Australia’s Gold Coast flirts with crypto-payments despite concerns
Mayor Tom Tate of Gold Coast, Australia, has suggested that people could use cryptocurrencies to pay local taxes in the future. However, detractors have raised concerns about volatility and the ongoing market fall. On 5 June, just over a week before the council is set to present its annual budget, Tate told local news station ABC News,
“Why can’t we pay rates on cryptocurrency if the risk is not high? The volatility is not that bad. It sends a signal that we’re innovative and brings in the younger generation … [but] I’m not saying we’re doing it, I’m just saying we’re always looking at the next level.”
Tate was initially elected Mayor of Australia’s sixth-largest city, Gold Coast, in 2012. He was re-elected for a second term in 2016 and a third term in 2020. He continued by saying that while the transfer has not been confirmed, they are making preparations.
The hurdles ahead are…
Critics have claimed that the price volatility of cryptocurrencies amid a market crisis could dampen the excitement for using cryptocurrency as a form of payment. Blockchain Australia’s Adam Poulton told ABC News that the council would have to consider its risk appetite before accepting cryptocurrencies as payment.
“The last thing they’d want to do is accept $2,000 worth of rates, hold it in Bitcoin, and for the Bitcoin’s price to halve,” he said.
The Mayor’s comments come at a time when an increasing number of cities and countries around the world are exploring allowing crypto and central bank digital currencies to be used to pay local taxes and levies.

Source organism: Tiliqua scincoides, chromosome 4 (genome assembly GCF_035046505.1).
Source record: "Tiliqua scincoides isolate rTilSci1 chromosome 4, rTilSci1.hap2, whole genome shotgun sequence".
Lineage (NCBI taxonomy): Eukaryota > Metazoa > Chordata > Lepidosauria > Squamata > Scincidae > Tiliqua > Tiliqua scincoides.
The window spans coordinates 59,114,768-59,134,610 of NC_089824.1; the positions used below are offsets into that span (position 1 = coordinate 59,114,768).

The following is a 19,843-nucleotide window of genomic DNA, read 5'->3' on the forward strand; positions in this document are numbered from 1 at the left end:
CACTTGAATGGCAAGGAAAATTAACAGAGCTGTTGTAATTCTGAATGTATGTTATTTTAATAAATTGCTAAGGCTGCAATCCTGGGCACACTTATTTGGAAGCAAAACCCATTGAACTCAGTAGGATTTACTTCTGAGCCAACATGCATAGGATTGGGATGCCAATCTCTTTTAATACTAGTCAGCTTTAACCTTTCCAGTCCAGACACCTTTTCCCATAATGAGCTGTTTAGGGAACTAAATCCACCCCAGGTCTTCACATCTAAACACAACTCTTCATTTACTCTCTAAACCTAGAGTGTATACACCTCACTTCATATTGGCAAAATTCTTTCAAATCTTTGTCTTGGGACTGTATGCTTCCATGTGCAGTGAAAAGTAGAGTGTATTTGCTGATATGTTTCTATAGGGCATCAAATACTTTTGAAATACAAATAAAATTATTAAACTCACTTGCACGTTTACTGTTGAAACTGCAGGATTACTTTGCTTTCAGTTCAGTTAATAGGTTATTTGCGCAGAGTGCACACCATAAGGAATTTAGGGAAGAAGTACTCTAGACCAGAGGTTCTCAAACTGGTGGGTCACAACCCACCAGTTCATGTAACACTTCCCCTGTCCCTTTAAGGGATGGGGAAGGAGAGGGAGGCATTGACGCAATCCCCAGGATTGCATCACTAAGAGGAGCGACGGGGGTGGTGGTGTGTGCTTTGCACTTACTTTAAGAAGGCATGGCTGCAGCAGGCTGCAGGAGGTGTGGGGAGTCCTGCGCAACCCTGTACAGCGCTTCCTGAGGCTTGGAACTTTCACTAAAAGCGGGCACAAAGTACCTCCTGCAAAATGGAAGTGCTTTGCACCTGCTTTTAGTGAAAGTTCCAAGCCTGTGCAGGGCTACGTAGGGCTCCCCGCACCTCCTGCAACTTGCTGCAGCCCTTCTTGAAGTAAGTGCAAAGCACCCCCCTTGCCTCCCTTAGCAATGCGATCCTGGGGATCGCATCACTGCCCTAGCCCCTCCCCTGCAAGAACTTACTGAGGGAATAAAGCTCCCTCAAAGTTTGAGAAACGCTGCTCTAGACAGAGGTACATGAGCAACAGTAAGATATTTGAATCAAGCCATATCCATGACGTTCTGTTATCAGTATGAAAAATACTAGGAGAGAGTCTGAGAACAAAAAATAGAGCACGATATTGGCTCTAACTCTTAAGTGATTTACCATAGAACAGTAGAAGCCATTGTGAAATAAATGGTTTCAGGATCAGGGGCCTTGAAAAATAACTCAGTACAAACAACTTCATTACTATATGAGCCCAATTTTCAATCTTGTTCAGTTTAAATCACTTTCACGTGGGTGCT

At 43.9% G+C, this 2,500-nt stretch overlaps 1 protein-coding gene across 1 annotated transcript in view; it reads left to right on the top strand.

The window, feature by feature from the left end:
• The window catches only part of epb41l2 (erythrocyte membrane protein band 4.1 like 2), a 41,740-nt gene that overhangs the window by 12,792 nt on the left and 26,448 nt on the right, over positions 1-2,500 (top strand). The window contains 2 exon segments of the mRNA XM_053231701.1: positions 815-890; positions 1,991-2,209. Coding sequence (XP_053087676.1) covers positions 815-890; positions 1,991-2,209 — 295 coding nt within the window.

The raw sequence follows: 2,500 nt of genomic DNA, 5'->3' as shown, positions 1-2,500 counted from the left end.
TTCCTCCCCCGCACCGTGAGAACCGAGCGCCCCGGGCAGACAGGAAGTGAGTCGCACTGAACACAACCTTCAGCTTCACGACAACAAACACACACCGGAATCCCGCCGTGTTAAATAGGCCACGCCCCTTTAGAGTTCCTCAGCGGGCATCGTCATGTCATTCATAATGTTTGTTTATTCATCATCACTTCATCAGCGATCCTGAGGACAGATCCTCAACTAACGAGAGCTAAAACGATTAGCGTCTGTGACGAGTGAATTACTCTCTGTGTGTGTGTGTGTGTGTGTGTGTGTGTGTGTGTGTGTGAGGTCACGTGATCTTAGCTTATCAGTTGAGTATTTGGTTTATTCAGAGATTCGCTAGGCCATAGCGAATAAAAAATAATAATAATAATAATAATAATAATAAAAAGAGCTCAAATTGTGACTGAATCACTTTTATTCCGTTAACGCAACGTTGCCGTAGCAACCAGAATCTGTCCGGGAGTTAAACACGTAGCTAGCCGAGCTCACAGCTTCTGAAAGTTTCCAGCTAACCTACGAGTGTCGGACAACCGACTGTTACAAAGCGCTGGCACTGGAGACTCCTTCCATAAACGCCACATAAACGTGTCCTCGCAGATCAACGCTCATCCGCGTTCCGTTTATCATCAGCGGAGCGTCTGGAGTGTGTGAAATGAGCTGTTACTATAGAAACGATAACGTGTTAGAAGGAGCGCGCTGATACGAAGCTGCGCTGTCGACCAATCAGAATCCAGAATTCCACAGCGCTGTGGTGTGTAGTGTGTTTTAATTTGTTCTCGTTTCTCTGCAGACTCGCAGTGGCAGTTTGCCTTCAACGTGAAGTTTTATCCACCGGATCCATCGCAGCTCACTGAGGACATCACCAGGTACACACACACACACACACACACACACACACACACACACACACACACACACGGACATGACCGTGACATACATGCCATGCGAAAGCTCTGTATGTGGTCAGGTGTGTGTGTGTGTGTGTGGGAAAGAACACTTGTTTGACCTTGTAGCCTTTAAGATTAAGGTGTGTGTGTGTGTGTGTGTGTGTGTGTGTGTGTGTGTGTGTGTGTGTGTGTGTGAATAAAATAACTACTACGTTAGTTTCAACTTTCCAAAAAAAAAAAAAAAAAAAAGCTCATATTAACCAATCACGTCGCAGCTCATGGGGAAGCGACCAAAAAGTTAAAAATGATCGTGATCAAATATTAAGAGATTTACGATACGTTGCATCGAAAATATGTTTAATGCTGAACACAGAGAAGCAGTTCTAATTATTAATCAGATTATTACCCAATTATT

On the other hand, after more than $113 million in cryptocurrency scams were recorded in the first five months of this year, Australians have been warned to be “wary” about investing in or sending cryptocurrencies.
The warning comes as part of fresh statistics from the Australian Competition and Consumer Commission (ACCC). It revealed that Australians were defrauded out of more than $205 million through investment scams between January and May this year – A 166% hike over the same period the previous year.
Crypto-regulations are the priority for the new government
The Australian Labor Party won the election and will endeavour to steer the country through the looming economic upheaval. Anthony Albanese, the leader of the political party, was elected as the country’s new Prime Minister recently.
The incoming government will confront three significant difficulties, one of which is drafting legislation for the local cryptocurrency industry.
The authorities’ “main concern,” according to BTC Markets’ Caroline Bowler, will be to apply proper norms in the field while also “leaving an opportunity for innovation.”
The Australian Taxes Office (ATO) announced last month that one of its top priorities this year will be to monitor cryptocurrency taxation standards. Because of their increased interest in the digital asset industry, the watchdog expects more Australians to report capital gains or losses on their annual tax returns.